Since 2010, dozens of rural hospitals have been forced to shut their doors due to the Affordable Care Act, the Washington Post reported.
Citing the National Rural Health Association, which represents 2,000 small hospitals around the nation, the Post reports that 48 rural hospitals have closed since 2010, most in Southern states, with 10 closing in Texas. Some 283 more hospitals are in danger of closing.
While there are other contributing factors than the Affordable Care Act, declining federal reimbursements for hospitals is the main reason for the slew of closings. Medicare payments to hospitals have also been reduced, as have payments to hospitals for the uninsured.
The decision to reduce payments was made based on the assumption that states would expand their Medicaid programs, but 23 states have not done so.
Another problem is the high deductibles charged by many of the new Obamacare insurance plans, often between $2,500 and $5,000, which people can't afford to pay, resulting in fewer visits to the hospital.
Rural hospitals must also deal with declining populations, and a higher percentage of elderly and uninsured patients. Doctors require higher pay to work in rural towns, hospitals must buy expensive yet necessary equipment that doesn't get used often, and hospitals are unable to provide the lucrative speciality services and treatments that big city hospitals provide, according to the Post.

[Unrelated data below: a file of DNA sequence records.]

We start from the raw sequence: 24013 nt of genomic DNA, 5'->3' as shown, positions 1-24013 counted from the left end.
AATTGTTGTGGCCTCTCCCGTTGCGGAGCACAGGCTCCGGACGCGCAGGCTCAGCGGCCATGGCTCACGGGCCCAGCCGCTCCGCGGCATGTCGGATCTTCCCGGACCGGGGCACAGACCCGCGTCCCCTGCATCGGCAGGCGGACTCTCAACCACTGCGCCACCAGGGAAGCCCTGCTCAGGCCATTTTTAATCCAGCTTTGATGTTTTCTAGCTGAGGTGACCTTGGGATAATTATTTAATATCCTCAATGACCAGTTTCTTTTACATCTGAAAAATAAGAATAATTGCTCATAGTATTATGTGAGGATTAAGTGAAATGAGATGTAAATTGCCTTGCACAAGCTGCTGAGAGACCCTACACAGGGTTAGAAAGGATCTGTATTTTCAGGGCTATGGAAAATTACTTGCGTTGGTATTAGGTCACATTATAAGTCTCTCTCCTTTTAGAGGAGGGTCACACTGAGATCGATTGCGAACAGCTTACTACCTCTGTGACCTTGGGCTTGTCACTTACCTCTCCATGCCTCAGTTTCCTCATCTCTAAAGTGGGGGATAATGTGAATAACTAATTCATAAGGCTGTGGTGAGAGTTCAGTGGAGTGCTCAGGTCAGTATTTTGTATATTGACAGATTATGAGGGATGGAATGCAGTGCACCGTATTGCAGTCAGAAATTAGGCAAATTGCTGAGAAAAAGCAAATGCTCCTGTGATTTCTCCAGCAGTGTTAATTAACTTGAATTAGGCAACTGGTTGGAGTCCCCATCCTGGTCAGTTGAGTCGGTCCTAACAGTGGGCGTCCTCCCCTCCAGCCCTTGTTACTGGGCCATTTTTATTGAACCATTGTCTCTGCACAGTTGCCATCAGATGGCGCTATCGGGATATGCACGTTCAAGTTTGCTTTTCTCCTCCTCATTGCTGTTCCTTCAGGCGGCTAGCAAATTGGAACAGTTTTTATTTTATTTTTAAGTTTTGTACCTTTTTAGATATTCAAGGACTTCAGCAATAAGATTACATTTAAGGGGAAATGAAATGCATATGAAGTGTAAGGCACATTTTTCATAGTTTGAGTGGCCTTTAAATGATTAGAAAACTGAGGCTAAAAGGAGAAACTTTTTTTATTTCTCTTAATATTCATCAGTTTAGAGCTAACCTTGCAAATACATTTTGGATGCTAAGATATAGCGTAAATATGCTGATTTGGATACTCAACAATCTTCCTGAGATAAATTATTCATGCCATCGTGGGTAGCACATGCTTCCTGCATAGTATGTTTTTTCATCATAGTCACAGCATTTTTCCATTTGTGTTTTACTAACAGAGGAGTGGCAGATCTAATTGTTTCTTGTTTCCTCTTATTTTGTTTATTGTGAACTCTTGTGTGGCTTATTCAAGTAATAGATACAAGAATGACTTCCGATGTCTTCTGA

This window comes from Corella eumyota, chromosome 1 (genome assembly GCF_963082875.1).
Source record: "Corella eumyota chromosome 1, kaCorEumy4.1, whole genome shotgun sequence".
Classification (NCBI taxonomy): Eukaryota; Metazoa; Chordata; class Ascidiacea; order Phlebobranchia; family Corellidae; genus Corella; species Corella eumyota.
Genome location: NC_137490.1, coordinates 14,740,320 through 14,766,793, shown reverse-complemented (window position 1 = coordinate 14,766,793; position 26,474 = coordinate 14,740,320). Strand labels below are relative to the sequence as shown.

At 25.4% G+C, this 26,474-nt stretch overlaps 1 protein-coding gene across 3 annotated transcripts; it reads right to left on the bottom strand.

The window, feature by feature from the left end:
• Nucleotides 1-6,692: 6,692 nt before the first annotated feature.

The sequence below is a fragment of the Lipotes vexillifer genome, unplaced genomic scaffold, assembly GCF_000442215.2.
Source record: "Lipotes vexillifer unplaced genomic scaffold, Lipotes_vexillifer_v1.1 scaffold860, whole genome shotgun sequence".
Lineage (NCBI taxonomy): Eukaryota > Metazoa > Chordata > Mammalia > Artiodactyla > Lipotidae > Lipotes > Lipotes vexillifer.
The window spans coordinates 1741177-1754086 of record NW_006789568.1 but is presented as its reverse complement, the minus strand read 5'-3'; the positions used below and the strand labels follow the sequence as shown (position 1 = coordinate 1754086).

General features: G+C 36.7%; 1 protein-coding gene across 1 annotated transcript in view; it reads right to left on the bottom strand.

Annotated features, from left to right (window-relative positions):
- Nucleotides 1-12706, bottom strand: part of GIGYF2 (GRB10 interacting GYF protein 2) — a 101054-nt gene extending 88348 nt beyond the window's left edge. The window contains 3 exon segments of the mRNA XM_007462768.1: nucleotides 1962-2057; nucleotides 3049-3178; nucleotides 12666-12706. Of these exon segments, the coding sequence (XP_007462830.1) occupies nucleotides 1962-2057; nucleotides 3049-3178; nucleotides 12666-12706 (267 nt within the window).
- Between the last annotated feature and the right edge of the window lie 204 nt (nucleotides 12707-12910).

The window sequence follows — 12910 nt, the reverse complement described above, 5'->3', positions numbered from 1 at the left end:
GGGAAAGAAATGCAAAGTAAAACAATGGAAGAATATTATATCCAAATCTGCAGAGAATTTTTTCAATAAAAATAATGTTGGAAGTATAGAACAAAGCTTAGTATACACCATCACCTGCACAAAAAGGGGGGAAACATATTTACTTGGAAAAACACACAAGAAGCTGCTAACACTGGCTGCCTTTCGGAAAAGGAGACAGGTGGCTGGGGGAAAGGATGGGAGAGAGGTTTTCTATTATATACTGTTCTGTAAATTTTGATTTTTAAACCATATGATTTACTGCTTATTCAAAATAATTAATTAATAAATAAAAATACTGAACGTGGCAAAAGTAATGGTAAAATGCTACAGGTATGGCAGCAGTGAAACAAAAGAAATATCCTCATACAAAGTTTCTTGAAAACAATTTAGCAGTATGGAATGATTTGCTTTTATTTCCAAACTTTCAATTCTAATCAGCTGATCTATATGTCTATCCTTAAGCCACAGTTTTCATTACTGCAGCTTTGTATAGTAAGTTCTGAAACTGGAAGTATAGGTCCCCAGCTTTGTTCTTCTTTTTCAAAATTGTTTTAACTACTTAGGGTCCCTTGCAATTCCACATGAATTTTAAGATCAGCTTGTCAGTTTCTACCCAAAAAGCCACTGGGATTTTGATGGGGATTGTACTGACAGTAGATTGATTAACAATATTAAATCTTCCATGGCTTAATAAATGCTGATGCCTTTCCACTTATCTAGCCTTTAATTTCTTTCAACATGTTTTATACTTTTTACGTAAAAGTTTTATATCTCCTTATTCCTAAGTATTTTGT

If state and federal officials do nothing to fix the problem, rural health experts fear their hospitals could suffer a repeat of what happened after the Medicare payment system was changed in 1983.
That Medicare overhaul established fixed reimbursements for care rather than payments based on a hospital's reported cost. It resulted in 440 hospitals closing before the policy was amended in 1997 to make exceptions for small hospitals.
"And now, beginning in 2010, we've had another series of cuts that are all combining to create another expansion of closures just like we saw in the '90s," Brock Slabach, senior vice president of the Rural Health Association, told the Post. "We don't want to wake up with another disaster."